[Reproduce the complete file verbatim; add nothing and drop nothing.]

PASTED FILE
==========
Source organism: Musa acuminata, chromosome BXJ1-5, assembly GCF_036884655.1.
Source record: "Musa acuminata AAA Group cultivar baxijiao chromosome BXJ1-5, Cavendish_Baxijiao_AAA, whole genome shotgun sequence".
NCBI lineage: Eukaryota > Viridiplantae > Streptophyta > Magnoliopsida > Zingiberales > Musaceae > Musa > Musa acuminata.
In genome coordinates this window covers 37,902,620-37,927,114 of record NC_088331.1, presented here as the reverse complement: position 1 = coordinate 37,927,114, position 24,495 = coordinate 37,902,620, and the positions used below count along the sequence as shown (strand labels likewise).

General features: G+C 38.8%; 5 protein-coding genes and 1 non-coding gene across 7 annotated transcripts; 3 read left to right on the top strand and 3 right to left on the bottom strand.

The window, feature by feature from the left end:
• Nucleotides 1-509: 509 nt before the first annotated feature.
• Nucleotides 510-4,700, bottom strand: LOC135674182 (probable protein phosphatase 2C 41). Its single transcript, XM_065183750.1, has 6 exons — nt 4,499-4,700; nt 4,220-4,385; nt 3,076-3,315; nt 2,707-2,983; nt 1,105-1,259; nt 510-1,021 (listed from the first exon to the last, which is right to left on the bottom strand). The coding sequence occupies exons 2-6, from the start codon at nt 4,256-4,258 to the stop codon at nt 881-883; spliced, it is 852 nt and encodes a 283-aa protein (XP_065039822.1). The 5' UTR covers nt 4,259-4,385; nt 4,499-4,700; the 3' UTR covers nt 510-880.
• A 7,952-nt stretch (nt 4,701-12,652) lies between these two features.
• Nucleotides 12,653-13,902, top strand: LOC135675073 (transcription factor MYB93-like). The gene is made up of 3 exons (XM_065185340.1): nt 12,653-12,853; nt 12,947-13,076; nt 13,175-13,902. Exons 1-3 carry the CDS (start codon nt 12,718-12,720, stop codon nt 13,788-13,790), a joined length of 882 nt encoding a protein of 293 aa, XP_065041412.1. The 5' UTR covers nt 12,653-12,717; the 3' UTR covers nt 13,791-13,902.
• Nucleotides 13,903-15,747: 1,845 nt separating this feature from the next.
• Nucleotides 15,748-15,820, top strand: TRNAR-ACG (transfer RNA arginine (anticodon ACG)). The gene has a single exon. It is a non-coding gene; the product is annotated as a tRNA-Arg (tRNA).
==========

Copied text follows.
Source organism: Musa acuminata, chromosome BXJ1-5, assembly GCF_036884655.1.
Source record: "Musa acuminata AAA Group cultivar baxijiao chromosome BXJ1-5, Cavendish_Baxijiao_AAA, whole genome shotgun sequence".
NCBI lineage: Eukaryota > Viridiplantae > Streptophyta > Magnoliopsida > Zingiberales > Musaceae > Musa > Musa acuminata.
In genome coordinates this window covers 37,902,620-37,927,114 of record NC_088331.1, presented here as the reverse complement: position 1 = coordinate 37,927,114, position 24,495 = coordinate 37,902,620, and the positions used below count along the sequence as shown (strand labels likewise).

General features: G+C 38.8%; 5 protein-coding genes and 1 non-coding gene across 7 annotated transcripts; 3 read left to right on the top strand and 3 right to left on the bottom strand.

The window, feature by feature from the left end:
• Nucleotides 1-509: 509 nt before the first annotated feature.
• Nucleotides 510-4,700, bottom strand: LOC135674182 (probable protein phosphatase 2C 41). Its single transcript, XM_065183750.1, has 6 exons — nt 4,499-4,700; nt 4,220-4,385; nt 3,076-3,315; nt 2,707-2,983; nt 1,105-1,259; nt 510-1,021 (listed from the first exon to the last, which is right to left on the bottom strand). The coding sequence occupies exons 2-6, from the start codon at nt 4,256-4,258 to the stop codon at nt 881-883; spliced, it is 852 nt and encodes a 283-aa protein (XP_065039822.1). The 5' UTR covers nt 4,259-4,385; nt 4,499-4,700; the 3' UTR covers nt 510-880.
• A 7,952-nt stretch (nt 4,701-12,652) lies between these two features.
• Nucleotides 12,653-13,902, top strand: LOC135675073 (transcription factor MYB93-like). The gene is made up of 3 exons (XM_065185340.1): nt 12,653-12,853; nt 12,947-13,076; nt 13,175-13,902. Exons 1-3 carry the CDS (start codon nt 12,718-12,720, stop codon nt 13,788-13,790), a joined length of 882 nt encoding a protein of 293 aa, XP_065041412.1. The 5' UTR covers nt 12,653-12,717; the 3' UTR covers nt 13,791-13,902.
• Nucleotides 13,903-15,747: 1,845 nt separating this feature from the next.
• Nucleotides 15,748-15,820, top strand: TRNAR-ACG (transfer RNA arginine (anticodon ACG)). The gene has a single exon. It is a non-coding gene; the product is annotated as a tRNA-Arg (tRNA).